Thanks again to the Kaiser Family Foundation for keeping all of us informed about important healthcare statistics. Here’s a relatively recent snapshot of how the percent of Americans lacking health insurance has fluctuated since the 1970s. The effect of Obamacare on the statistic is undeniable:
The Commonwealth Fund recently circulated information on the widespread difficulty many Americans have paying for their medical care, even when they have insurance. Burdened by high co-pays and high coinsurance rates, these out-of-pocket expenses are putting people on the financial edge. Here is a picture of the results, which show that a third of people living at less than 200% of the federal poverty limit struggled paying for such services in the past 12 months: We have an affordability problem in the US healthcare system!
Sabin Russell wrote a great piece in Health Affairs recently, on the drought in investment to develop new medical devices. Read it if you have access. If you don’t, here are some of her main points.
1. Venture capital for device manufacturers has been drying up for a while: “‘For five years, this industry has been in a world of hurt,’ says longtime venture capital investor Jonathan Fleming.”
2. The slowdown is partly the fault of the FDA. Russell describes the experience of NeuroPace, a company making an implant to short-circuit seizures:
“With clinical data in hand, the company applied for FDA approval in early 2010, but it took the agency nearly four years to grant it. ‘They were nonresponsive, arbitrary, and they didn’t hold to their own timelines. It was close to an adversarial relationship,’ says Fischer, who has shepherded products from four different implantable device companies through the FDA’s Premarket Approval (PMA) review process in three decades. ‘In my mind, it took a lot longer than it should have.’ The lengthy review time strained the company’s finances and will continue to pinch until NeuroPace reaches profitability.” To read the rest of this article, please visit Forbes.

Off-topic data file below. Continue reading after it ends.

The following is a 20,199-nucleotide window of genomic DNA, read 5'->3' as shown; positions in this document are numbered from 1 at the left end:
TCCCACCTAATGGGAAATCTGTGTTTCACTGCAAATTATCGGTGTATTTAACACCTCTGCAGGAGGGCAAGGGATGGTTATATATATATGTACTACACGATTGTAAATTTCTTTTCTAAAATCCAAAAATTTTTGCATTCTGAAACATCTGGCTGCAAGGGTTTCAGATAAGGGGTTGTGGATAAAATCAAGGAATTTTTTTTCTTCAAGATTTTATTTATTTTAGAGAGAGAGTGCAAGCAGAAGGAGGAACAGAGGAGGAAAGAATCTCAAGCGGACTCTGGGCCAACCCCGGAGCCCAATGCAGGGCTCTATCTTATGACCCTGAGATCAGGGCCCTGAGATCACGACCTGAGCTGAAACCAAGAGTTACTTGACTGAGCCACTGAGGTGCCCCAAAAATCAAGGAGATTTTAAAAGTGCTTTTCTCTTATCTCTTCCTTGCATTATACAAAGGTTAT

According to figures from the Kaiser Family Foundation, one of the best sources of reliable health policy information, the majority of Americans will have to exhaust all their “liquid assets” to cover medical expenses, if they reach the maximum out-of-pocket costs allowed by their health insurance.
The moral of this story is simple: stay healthy!
The percent of Americans without health insurance has dropped precipitously in the last few years, thanks in large part to the Affordable Care Act, a.k.a. Obamacare. This is especially true in those states that, in accordance with the law, expanded Medicaid eligibility. Here is a picture of some recent data:
This is really good news, and the figures are likely to continue improving over the next few years. But they will improve a lot more if holdout states agree to expand Medicaid.
I’m not holding my breath.
Under the Affordable Care Act, the percent of Americans who lack any health insurance has declined significantly. Put another way – more Americans have health insurance than ever. But having insurance coverage is different than being well covered by insurance. Sometimes a person can enroll in a health insurance plan, and still face the kind of out-of-pocket healthcare costs that lead to significant financial distress. That is certainly one of the findings of a recent Commonwealth Fund study, with the main results illustrated below:
Face out-of-pocket expenses equal to 10% or more of your income? You are officially underinsured. By this measure, almost a quarter of Americans were underinsured in 2014. Not a figure we should be proud of!